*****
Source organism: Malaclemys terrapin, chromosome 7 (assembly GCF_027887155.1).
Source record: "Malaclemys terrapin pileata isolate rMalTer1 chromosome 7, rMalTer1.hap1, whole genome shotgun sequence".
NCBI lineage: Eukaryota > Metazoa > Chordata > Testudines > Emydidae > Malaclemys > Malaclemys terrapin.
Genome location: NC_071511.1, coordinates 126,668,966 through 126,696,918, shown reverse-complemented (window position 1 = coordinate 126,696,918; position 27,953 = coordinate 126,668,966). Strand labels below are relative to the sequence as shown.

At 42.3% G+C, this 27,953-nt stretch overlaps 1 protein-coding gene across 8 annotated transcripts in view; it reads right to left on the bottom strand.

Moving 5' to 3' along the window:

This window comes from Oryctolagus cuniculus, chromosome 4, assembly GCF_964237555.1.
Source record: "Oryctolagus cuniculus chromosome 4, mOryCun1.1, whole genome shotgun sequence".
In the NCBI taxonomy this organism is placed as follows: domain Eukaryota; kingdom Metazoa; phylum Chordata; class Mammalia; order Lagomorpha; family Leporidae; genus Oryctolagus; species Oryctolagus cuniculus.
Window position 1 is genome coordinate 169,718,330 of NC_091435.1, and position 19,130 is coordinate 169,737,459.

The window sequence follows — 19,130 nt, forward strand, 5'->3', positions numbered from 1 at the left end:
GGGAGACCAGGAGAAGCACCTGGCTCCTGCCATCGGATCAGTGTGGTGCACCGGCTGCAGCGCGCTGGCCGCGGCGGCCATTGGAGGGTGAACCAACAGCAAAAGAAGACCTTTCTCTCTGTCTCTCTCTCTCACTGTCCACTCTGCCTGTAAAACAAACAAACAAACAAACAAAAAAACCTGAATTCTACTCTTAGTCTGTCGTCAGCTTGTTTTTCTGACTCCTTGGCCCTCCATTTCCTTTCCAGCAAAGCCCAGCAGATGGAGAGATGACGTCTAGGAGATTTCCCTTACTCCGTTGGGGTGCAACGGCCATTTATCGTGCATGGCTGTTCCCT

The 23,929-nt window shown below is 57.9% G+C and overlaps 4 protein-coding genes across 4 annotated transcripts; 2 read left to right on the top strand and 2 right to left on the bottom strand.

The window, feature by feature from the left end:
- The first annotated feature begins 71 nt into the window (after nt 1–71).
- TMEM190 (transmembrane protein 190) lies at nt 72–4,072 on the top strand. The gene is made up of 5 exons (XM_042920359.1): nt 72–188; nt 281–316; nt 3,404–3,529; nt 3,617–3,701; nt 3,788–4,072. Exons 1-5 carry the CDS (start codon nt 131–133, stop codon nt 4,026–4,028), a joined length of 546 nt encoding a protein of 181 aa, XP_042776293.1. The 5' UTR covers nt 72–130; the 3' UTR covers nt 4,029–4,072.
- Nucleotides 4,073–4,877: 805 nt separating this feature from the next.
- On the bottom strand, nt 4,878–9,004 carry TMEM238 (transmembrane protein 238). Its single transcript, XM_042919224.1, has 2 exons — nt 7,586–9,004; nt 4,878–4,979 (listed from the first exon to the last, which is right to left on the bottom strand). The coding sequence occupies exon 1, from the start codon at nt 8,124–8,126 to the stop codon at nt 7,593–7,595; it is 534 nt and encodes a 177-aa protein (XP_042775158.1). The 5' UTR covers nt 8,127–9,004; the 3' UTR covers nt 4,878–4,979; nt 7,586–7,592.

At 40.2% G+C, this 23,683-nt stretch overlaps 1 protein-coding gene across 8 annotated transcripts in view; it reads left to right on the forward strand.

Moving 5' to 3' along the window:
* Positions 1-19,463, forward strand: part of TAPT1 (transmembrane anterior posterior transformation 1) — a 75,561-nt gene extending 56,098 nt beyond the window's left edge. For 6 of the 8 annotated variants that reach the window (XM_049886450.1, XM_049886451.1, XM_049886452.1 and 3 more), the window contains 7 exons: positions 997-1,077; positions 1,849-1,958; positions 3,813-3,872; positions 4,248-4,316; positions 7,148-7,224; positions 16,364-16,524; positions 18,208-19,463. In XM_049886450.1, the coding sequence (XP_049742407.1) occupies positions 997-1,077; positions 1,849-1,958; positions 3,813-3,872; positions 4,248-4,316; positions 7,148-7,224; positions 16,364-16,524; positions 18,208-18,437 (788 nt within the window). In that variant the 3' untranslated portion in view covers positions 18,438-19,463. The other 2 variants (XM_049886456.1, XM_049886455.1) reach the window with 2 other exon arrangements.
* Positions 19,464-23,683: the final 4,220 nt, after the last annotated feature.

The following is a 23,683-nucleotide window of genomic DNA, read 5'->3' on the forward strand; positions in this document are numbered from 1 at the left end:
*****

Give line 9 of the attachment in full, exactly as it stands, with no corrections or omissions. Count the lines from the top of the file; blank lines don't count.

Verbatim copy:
In the NCBI taxonomy this organism is placed as follows: domain Eukaryota; kingdom Metazoa; phylum Chordata; class Mammalia; order Lagomorpha; family Leporidae; genus Oryctolagus; species Oryctolagus cuniculus.